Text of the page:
Why Casablanca Took a Pass on Signing Rush

Casablanca Records co-founder Larry Harris in his memoir talks about his first big decision as a record company executive in the 1970s—saying no to signing Rush to his new label. “I cringe just looking at these words,” he writes in And Party Every Day: The Inside Story of Casablanca Records (Backbeat, 2009). “The band I chose not to sign was Rush.”

At the time, Casablanca was a new label, known mainly for the first act it signed: Kiss. Given the synergy that later developed between Kiss and Rush as touring partners in the late 1970s, it would have made sense for the label to sign them when Ira Blacker, then of American Talent International (ATI) and later Rush’s co-manager under his own agency, gave them the opportunity right after Rush’s debut album came out on their own Moon label.

But Harris says his young company didn’t have the financial strength to take a chance on a band that he said had energy but whose songs didn’t impress him that much. What’s more, the band was ugly, he said.

“Ira’s group just didn’t cut it visually,” he writes. “They were all gangly looking, and their front man, the bassist, had a huge hook nose that Barbra Streisand could only aspire to. On a visual level, these three Canadians simply couldn’t compete.”

Blacker immediately turned around and persuaded Mercury to sign the band and the rest is history. Here’s Harris’ take on what happened [credit to Rush is a Band, who credits What-A-Rush, for finding this nugget]:

At Ira [Blacker]’s behest, I traveled to Canada to see them perform live.

The trip was doomed from the beginning. The flight from LA to Toronto should have taken five hours, but it took close to ten. The plane had mechanical difficulties at the gate at LAX, the weather during the flight was terrible, and I was developing a nasty case of the flu. To compound matters, the club where the performance was happening was a dark, dingy place called the Colonial Tavern, which had a threadbare sound system that couldn’t come close to keeping up with the band.

Despite the venue and the flu I was fighting, I could appreciate the fact that the trio gave the high-energy type of performance that Ira had promised. Their downfall in my eyes was their look. They were ugly. I say this with a great sense of amusement, because the members of Kiss (behind the makeup) were some of the worst looking guys I’d ever seen. Nonetheless, Ira’s group just didn’t cut it visually. They were all gangly looking, and their front man, the bassist, had a huge hook nose that Barbara Streisand could only aspire to. On a visual level, these three Canadians simply couldn’t compete.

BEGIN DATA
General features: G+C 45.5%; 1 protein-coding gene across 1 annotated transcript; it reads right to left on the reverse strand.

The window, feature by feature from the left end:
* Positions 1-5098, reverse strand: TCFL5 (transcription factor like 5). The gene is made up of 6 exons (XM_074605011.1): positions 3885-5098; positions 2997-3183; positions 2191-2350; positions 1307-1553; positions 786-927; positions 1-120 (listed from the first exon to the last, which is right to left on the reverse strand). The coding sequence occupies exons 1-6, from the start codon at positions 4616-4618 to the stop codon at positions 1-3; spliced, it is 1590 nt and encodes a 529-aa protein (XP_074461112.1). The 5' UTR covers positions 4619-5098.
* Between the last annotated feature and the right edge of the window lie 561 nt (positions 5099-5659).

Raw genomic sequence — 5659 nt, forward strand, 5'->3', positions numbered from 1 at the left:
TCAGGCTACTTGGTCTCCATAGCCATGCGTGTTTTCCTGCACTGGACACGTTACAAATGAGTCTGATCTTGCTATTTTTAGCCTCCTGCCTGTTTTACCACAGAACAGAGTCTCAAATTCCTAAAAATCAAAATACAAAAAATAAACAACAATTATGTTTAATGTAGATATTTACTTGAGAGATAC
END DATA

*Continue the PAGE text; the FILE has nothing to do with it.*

I flew back to LA and gave Neil [Bogart, co-founder of Casablanca Records] my impressions. Neil was always so positive about everything that I almost felt compelled to sell him on this band, but something held me back. I told him, “I thought they were decent. They have energy, but their songs are only OK. I just don’t think they’re the band for us, at least not right now.” Had we been a little less cash poor, I would have taken a flier on them, but there wasn’t enough money in the Casablanca coffers to afford a ham sandwich, to say nothing of another recording artist.

After hearing my spiel, Neil said, “Look, you’ve seen them and I haven’t. I have faith in your judgment, Larry, so whatever you decide, we’ll do it. I was deeply grateful that Neil held my opinions and abilities in such respect, but my practical side couldn’t ignore the tenuous position Casablanca was in. We couldn’t afford to fail. I decided not to make an offer.

I called Ira to let him know that we were passing on his band. He took the news well, and, like the pro he was, he had them signed to Mercury Records in an instant. He did a masterful job pulling the wool over Mercury’s eyes, too, calling in favors with a distributor in New Jersey, [telling] Mercury that the trio’s first album was the most requested import he handled. A nice bit of fabrication on Ira’s part, but it worked.

This was my first big decision on which act to sign, and as the years went on, the wrongness of my choice just grew and grew. Even now I cringe just looking at these words: The band I chose not to sign was Rush.

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~ by rvkeeper on November 19, 2011.

2 Responses to “Why Casablanca Took a Pass on Signing Rush”

  1. I actually was not a friend, but the personal manager in partnership with
    Ray.

    • Ira, thanks for pointing that out. I remember that you were their c0-manager from Bill Banasiewicz’s book but was writing the post from memory. In any case, I changed the passage to read ” . . . Ira Blacker, then of American Talent International (ATI) and later Rush’s co-manager under his own agency, gave them the opportunity right after Rush’s debut album came out on their own Moon label.” Hope everything’s going well. Best, Rob Freedman

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